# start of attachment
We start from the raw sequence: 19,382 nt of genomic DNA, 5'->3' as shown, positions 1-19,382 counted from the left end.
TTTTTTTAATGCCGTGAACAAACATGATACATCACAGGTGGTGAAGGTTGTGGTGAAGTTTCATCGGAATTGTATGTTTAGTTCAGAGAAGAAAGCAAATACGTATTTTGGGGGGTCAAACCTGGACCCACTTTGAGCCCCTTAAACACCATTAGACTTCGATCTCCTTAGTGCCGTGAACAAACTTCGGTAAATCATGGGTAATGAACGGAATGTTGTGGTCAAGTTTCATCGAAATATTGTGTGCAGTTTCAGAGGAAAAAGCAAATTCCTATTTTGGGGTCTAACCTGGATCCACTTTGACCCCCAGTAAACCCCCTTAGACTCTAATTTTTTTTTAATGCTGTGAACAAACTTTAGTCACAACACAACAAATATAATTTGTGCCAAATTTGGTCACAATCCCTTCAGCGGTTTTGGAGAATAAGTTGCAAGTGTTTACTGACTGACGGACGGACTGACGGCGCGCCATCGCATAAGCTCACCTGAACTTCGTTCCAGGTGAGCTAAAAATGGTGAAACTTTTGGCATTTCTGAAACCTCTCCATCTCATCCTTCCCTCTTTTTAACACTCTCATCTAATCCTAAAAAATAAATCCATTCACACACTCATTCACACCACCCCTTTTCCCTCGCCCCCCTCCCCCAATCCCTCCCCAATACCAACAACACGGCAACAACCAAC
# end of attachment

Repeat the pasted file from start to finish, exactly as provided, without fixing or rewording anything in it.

We start from the raw sequence: 19,382 nt of genomic DNA, 5'->3' as shown, positions 1-19,382 counted from the left end.
TTTTTTTAATGCCGTGAACAAACATGATACATCACAGGTGGTGAAGGTTGTGGTGAAGTTTCATCGGAATTGTATGTTTAGTTCAGAGAAGAAAGCAAATACGTATTTTGGGGGGTCAAACCTGGACCCACTTTGAGCCCCTTAAACACCATTAGACTTCGATCTCCTTAGTGCCGTGAACAAACTTCGGTAAATCATGGGTAATGAACGGAATGTTGTGGTCAAGTTTCATCGAAATATTGTGTGCAGTTTCAGAGGAAAAAGCAAATTCCTATTTTGGGGTCTAACCTGGATCCACTTTGACCCCCAGTAAACCCCCTTAGACTCTAATTTTTTTTTAATGCTGTGAACAAACTTTAGTCACAACACAACAAATATAATTTGTGCCAAATTTGGTCACAATCCCTTCAGCGGTTTTGGAGAATAAGTTGCAAGTGTTTACTGACTGACGGACGGACTGACGGCGCGCCATCGCATAAGCTCACCTGAACTTCGTTCCAGGTGAGCTAAAAATGGTGAAACTTTTGGCATTTCTGAAACCTCTCCATCTCATCCTTCCCTCTTTTTAACACTCTCATCTAATCCTAAAAAATAAATCCATTCACACACTCATTCACACCACCCCTTTTCCCTCGCCCCCCTCCCCCAATCCCTCCCCAATACCAACAACACGGCAACAACCAAC